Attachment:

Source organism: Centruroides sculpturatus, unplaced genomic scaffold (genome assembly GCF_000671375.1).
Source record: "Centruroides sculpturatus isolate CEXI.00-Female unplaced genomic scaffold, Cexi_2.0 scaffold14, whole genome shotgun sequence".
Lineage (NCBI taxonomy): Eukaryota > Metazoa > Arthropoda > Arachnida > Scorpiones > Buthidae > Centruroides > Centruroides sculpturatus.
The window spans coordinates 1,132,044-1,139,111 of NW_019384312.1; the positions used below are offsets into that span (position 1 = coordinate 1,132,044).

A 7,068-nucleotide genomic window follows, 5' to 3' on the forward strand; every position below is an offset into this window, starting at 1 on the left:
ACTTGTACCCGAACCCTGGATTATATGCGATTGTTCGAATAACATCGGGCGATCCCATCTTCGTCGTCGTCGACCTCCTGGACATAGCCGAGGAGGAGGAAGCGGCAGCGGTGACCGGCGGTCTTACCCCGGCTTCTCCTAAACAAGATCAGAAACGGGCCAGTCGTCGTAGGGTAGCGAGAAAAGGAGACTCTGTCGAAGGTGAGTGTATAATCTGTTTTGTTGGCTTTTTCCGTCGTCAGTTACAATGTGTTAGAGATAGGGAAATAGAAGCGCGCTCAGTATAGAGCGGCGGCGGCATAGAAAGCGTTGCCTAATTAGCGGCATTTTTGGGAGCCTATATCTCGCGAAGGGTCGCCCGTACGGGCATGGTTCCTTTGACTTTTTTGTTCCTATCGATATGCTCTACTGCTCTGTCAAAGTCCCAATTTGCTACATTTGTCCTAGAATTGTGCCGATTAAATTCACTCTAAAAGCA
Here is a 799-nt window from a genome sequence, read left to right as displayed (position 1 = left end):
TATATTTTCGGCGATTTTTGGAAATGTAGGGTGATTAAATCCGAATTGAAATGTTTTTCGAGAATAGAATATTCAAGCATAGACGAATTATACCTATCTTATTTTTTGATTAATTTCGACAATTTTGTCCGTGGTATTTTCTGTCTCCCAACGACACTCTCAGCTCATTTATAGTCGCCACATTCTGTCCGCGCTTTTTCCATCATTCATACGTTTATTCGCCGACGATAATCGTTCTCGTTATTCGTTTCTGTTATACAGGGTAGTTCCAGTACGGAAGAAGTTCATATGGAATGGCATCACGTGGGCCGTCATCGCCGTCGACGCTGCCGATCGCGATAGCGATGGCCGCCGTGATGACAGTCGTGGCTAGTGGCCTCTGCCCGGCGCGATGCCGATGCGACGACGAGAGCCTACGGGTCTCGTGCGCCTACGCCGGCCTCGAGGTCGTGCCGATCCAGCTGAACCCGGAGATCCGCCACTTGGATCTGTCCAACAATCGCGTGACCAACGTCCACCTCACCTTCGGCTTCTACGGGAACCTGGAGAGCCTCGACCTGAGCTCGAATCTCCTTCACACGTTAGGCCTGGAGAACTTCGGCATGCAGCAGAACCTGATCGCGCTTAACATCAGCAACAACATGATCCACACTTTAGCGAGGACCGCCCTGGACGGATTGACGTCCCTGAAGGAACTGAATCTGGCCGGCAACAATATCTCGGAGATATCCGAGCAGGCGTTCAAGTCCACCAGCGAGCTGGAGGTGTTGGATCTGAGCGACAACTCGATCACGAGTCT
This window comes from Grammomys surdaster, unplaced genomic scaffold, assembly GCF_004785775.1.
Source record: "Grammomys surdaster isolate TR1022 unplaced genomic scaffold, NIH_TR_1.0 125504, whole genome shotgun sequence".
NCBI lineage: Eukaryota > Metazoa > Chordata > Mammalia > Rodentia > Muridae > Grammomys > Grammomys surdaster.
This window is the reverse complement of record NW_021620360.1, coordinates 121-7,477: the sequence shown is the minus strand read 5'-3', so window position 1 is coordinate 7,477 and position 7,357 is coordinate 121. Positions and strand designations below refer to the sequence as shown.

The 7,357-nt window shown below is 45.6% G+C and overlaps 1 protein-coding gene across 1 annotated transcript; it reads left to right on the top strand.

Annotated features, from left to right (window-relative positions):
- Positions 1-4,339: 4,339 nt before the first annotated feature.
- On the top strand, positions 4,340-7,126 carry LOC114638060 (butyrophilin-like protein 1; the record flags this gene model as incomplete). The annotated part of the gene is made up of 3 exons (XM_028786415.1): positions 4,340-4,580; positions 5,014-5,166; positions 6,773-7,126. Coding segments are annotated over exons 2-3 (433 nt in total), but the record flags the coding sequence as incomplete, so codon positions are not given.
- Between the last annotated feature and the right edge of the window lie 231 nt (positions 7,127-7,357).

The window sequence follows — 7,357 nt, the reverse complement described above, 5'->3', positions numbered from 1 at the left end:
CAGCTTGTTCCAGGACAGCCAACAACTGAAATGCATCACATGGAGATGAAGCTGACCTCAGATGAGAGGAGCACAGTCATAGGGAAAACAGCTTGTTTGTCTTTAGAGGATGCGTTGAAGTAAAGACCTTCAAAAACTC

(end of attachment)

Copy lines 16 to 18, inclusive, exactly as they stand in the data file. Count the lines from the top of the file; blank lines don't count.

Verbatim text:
- On the top strand, positions 4,340-7,126 carry LOC114638060 (butyrophilin-like protein 1; the record flags this gene model as incomplete). The annotated part of the gene is made up of 3 exons (XM_028786415.1): positions 4,340-4,580; positions 5,014-5,166; positions 6,773-7,126. Coding segments are annotated over exons 2-3 (433 nt in total), but the record flags the coding sequence as incomplete, so codon positions are not given.
- Between the last annotated feature and the right edge of the window lie 231 nt (positions 7,127-7,357).

The window sequence follows — 7,357 nt, the reverse complement described above, 5'->3', positions numbered from 1 at the left end: